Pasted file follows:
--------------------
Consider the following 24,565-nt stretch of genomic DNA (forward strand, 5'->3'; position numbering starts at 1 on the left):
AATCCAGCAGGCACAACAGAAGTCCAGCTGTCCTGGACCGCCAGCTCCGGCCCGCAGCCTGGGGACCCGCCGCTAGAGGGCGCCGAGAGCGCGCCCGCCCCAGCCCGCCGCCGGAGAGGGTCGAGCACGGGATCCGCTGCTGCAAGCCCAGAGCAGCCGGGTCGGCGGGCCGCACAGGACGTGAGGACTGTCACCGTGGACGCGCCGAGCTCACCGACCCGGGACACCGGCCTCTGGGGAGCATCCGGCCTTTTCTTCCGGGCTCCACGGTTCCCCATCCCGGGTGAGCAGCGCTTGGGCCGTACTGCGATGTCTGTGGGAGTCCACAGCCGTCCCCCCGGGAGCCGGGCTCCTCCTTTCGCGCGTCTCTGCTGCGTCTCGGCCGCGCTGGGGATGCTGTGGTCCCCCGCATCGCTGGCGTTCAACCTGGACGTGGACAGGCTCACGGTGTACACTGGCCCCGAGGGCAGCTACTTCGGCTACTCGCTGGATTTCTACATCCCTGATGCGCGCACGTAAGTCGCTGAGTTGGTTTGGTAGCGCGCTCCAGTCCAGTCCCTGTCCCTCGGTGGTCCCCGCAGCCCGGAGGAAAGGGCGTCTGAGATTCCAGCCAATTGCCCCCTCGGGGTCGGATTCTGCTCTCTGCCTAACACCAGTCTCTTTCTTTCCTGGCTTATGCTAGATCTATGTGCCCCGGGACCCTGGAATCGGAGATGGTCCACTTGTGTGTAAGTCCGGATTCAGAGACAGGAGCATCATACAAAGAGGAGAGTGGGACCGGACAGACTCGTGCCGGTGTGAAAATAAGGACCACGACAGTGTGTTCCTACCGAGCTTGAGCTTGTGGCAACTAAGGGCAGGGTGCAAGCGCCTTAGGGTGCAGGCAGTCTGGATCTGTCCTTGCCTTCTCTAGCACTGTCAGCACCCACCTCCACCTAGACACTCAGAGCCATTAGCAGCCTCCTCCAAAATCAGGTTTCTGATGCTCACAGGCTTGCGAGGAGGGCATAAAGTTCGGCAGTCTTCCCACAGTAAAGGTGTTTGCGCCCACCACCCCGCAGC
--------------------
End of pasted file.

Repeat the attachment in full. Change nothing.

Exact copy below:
Consider the following 24,565-nt stretch of genomic DNA (forward strand, 5'->3'; position numbering starts at 1 on the left):
AATCCAGCAGGCACAACAGAAGTCCAGCTGTCCTGGACCGCCAGCTCCGGCCCGCAGCCTGGGGACCCGCCGCTAGAGGGCGCCGAGAGCGCGCCCGCCCCAGCCCGCCGCCGGAGAGGGTCGAGCACGGGATCCGCTGCTGCAAGCCCAGAGCAGCCGGGTCGGCGGGCCGCACAGGACGTGAGGACTGTCACCGTGGACGCGCCGAGCTCACCGACCCGGGACACCGGCCTCTGGGGAGCATCCGGCCTTTTCTTCCGGGCTCCACGGTTCCCCATCCCGGGTGAGCAGCGCTTGGGCCGTACTGCGATGTCTGTGGGAGTCCACAGCCGTCCCCCCGGGAGCCGGGCTCCTCCTTTCGCGCGTCTCTGCTGCGTCTCGGCCGCGCTGGGGATGCTGTGGTCCCCCGCATCGCTGGCGTTCAACCTGGACGTGGACAGGCTCACGGTGTACACTGGCCCCGAGGGCAGCTACTTCGGCTACTCGCTGGATTTCTACATCCCTGATGCGCGCACGTAAGTCGCTGAGTTGGTTTGGTAGCGCGCTCCAGTCCAGTCCCTGTCCCTCGGTGGTCCCCGCAGCCCGGAGGAAAGGGCGTCTGAGATTCCAGCCAATTGCCCCCTCGGGGTCGGATTCTGCTCTCTGCCTAACACCAGTCTCTTTCTTTCCTGGCTTATGCTAGATCTATGTGCCCCGGGACCCTGGAATCGGAGATGGTCCACTTGTGTGTAAGTCCGGATTCAGAGACAGGAGCATCATACAAAGAGGAGAGTGGGACCGGACAGACTCGTGCCGGTGTGAAAATAAGGACCACGACAGTGTGTTCCTACCGAGCTTGAGCTTGTGGCAACTAAGGGCAGGGTGCAAGCGCCTTAGGGTGCAGGCAGTCTGGATCTGTCCTTGCCTTCTCTAGCACTGTCAGCACCCACCTCCACCTAGACACTCAGAGCCATTAGCAGCCTCCTCCAAAATCAGGTTTCTGATGCTCACAGGCTTGCGAGGAGGGCATAAAGTTCGGCAGTCTTCCCACAGTAAAGGTGTTTGCGCCCACCACCCCGCAGC